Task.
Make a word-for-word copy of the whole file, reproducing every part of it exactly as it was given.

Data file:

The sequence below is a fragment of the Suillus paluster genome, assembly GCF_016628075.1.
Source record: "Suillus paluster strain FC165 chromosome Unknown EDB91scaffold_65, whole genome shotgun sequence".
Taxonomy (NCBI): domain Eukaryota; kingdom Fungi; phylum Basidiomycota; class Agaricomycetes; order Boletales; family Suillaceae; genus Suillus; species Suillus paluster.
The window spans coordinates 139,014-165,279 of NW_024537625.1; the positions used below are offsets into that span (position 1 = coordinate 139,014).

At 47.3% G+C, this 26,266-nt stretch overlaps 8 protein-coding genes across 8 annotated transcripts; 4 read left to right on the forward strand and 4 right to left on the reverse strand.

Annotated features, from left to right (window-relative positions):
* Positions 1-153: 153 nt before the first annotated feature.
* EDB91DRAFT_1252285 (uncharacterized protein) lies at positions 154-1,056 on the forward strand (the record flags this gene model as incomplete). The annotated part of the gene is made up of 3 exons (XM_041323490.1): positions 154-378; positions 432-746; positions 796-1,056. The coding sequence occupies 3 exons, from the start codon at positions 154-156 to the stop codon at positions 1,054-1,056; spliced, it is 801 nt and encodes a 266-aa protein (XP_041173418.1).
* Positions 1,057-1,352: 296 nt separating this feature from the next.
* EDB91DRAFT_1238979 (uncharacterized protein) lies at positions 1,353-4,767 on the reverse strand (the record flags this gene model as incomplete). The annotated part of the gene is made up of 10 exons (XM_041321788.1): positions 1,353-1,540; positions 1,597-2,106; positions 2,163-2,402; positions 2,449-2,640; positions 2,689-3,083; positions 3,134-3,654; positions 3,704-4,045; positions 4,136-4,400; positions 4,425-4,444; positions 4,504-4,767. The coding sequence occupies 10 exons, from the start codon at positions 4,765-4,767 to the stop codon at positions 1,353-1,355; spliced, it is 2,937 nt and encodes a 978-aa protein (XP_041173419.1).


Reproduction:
The sequence below is a fragment of the Suillus paluster genome, assembly GCF_016628075.1.
Source record: "Suillus paluster strain FC165 chromosome Unknown EDB91scaffold_65, whole genome shotgun sequence".
Taxonomy (NCBI): domain Eukaryota; kingdom Fungi; phylum Basidiomycota; class Agaricomycetes; order Boletales; family Suillaceae; genus Suillus; species Suillus paluster.
The window spans coordinates 139,014-165,279 of NW_024537625.1; the positions used below are offsets into that span (position 1 = coordinate 139,014).

At 47.3% G+C, this 26,266-nt stretch overlaps 8 protein-coding genes across 8 annotated transcripts; 4 read left to right on the forward strand and 4 right to left on the reverse strand.

Annotated features, from left to right (window-relative positions):
* Positions 1-153: 153 nt before the first annotated feature.
* EDB91DRAFT_1252285 (uncharacterized protein) lies at positions 154-1,056 on the forward strand (the record flags this gene model as incomplete). The annotated part of the gene is made up of 3 exons (XM_041323490.1): positions 154-378; positions 432-746; positions 796-1,056. The coding sequence occupies 3 exons, from the start codon at positions 154-156 to the stop codon at positions 1,054-1,056; spliced, it is 801 nt and encodes a 266-aa protein (XP_041173418.1).
* Positions 1,057-1,352: 296 nt separating this feature from the next.
* EDB91DRAFT_1238979 (uncharacterized protein) lies at positions 1,353-4,767 on the reverse strand (the record flags this gene model as incomplete). The annotated part of the gene is made up of 10 exons (XM_041321788.1): positions 1,353-1,540; positions 1,597-2,106; positions 2,163-2,402; positions 2,449-2,640; positions 2,689-3,083; positions 3,134-3,654; positions 3,704-4,045; positions 4,136-4,400; positions 4,425-4,444; positions 4,504-4,767. The coding sequence occupies 10 exons, from the start codon at positions 4,765-4,767 to the stop codon at positions 1,353-1,355; spliced, it is 2,937 nt and encodes a 978-aa protein (XP_041173419.1).